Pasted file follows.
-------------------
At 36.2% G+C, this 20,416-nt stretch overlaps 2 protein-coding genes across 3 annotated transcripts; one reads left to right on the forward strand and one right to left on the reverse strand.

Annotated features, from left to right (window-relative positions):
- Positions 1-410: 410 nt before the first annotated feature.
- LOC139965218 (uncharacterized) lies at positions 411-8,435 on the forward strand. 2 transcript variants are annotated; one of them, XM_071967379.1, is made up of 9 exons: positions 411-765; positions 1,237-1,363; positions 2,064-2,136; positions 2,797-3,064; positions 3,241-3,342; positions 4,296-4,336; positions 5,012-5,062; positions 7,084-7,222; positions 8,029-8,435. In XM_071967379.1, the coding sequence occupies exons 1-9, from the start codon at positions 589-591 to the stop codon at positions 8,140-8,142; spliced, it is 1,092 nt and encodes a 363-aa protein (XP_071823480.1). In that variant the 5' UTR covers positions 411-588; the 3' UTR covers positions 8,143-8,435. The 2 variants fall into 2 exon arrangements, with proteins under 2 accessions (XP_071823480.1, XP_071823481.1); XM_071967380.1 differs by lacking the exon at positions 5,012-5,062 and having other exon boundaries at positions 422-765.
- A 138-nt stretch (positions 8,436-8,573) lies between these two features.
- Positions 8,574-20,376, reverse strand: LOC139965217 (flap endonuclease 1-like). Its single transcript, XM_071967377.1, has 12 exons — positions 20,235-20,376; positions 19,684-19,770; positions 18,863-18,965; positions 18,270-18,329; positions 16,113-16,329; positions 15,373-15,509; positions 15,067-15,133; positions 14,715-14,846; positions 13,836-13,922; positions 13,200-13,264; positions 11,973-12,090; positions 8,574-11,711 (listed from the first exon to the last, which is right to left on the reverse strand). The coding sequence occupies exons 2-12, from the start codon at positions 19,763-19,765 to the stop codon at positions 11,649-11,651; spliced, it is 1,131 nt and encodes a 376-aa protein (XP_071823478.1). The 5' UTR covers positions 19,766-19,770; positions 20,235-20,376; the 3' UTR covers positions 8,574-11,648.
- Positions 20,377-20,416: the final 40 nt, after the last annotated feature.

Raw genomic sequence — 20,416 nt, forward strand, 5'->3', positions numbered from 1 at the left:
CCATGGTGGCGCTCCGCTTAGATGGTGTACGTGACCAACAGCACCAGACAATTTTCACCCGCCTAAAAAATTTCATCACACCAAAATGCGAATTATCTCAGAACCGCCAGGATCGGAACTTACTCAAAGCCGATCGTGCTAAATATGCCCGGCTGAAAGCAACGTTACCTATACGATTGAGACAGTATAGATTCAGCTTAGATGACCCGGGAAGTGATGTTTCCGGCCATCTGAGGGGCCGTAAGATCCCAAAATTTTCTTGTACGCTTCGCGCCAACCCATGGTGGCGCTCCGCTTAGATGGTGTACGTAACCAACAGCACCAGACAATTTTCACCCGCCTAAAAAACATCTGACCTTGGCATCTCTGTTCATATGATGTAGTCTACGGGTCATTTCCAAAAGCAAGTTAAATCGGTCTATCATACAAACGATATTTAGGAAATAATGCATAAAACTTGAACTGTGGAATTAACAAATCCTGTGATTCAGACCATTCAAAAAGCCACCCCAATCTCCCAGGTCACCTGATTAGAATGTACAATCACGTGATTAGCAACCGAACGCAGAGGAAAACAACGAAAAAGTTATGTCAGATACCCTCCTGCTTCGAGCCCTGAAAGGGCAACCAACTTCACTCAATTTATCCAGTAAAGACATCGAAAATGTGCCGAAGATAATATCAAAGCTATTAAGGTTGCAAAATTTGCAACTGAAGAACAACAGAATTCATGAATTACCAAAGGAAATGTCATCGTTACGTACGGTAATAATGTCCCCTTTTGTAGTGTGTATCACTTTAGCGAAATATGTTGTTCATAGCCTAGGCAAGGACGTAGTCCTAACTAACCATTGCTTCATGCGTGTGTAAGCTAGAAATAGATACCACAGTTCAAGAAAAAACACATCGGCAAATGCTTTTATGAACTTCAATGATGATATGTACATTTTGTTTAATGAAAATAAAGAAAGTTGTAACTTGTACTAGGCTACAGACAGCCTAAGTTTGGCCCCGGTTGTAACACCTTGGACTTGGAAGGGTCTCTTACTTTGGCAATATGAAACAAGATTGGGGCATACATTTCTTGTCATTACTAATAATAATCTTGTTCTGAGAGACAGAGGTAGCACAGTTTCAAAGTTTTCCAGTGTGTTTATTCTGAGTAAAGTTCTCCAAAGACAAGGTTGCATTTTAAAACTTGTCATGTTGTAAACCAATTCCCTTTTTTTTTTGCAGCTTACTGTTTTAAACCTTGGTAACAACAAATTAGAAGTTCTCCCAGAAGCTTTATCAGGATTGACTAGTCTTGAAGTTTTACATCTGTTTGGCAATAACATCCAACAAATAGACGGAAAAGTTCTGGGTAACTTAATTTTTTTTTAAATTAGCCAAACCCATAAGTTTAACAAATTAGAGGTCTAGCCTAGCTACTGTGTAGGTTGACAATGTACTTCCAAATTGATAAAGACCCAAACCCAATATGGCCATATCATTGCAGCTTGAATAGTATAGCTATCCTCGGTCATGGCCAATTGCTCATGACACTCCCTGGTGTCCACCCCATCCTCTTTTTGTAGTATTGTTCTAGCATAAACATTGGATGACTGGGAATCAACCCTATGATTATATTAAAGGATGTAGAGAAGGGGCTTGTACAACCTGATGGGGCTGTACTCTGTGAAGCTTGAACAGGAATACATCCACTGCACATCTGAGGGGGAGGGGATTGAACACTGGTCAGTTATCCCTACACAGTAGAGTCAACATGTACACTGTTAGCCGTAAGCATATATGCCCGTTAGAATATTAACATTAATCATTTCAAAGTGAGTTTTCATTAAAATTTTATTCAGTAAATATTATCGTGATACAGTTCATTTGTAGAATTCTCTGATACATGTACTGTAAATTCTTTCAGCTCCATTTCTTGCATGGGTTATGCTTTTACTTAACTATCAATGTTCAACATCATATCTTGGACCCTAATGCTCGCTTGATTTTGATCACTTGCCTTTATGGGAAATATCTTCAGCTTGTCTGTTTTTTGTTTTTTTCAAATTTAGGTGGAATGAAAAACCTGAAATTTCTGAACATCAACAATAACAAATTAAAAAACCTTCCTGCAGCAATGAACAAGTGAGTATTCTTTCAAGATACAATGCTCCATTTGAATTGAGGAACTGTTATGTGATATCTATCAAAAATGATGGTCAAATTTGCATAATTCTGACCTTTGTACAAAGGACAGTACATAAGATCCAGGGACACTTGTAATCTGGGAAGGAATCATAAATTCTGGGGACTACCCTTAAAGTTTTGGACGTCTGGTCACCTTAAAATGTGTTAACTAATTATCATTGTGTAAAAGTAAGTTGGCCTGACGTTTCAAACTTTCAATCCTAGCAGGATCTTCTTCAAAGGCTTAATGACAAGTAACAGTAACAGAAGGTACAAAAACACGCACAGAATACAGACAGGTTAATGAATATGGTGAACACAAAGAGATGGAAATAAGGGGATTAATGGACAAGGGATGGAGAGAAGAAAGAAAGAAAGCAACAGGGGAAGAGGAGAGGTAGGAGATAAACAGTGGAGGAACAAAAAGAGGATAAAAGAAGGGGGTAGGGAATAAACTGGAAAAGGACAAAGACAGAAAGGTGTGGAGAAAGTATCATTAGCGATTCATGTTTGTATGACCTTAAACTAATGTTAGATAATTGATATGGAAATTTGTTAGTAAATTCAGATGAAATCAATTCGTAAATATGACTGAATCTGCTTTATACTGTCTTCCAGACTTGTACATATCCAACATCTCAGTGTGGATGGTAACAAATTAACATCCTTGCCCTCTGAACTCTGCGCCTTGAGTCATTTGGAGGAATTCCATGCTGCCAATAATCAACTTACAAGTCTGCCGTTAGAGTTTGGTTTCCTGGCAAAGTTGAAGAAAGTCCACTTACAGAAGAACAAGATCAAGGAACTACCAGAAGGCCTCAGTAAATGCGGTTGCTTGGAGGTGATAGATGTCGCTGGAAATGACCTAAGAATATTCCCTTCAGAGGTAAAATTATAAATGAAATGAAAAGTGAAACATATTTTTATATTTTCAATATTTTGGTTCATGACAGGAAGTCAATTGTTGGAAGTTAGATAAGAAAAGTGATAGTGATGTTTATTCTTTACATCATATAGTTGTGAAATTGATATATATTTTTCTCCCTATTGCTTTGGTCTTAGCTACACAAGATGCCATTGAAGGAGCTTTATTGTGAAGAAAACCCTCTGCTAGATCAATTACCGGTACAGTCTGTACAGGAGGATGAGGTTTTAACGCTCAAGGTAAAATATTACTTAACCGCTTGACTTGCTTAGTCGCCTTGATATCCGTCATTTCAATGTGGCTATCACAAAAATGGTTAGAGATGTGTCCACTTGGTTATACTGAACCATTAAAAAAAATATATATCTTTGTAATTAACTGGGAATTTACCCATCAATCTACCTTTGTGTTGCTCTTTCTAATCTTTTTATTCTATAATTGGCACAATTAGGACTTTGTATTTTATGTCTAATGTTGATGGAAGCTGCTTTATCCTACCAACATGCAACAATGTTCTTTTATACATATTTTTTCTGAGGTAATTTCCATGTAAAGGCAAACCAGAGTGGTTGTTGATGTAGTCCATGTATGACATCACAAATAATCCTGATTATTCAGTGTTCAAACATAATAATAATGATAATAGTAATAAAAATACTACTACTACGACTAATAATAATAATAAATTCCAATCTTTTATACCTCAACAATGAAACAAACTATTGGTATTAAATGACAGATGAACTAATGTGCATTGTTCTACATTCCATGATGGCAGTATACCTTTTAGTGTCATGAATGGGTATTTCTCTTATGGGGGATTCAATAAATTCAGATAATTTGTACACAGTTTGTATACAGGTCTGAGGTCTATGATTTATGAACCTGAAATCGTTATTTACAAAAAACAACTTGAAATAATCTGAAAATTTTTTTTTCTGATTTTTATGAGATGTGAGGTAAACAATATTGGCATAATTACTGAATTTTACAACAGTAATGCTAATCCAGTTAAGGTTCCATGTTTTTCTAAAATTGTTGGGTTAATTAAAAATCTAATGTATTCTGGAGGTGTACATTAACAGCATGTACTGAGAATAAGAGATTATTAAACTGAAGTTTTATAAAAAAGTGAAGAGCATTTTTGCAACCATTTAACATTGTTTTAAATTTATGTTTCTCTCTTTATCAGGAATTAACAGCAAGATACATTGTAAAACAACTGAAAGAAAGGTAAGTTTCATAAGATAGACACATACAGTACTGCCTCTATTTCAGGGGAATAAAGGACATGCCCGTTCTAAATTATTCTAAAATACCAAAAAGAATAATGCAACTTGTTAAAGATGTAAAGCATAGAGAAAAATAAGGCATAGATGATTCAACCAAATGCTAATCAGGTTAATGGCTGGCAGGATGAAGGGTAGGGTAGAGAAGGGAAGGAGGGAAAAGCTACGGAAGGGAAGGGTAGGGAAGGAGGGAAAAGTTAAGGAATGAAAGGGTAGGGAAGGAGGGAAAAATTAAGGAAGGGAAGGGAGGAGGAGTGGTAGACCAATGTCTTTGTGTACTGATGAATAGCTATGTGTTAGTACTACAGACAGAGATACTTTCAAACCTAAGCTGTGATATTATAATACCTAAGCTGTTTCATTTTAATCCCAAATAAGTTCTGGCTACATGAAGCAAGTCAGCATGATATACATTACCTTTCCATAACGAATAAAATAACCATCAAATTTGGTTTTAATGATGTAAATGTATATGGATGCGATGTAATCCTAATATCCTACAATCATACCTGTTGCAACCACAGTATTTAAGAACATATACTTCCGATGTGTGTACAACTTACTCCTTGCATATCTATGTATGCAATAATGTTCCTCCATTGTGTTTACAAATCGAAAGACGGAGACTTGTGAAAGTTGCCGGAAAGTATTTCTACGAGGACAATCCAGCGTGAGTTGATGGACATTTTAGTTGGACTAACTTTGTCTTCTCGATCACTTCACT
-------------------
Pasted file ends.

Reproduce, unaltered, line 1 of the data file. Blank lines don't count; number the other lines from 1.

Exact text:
At 36.2% G+C, this 20,416-nt stretch overlaps 2 protein-coding genes across 3 annotated transcripts; one reads left to right on the forward strand and one right to left on the reverse strand.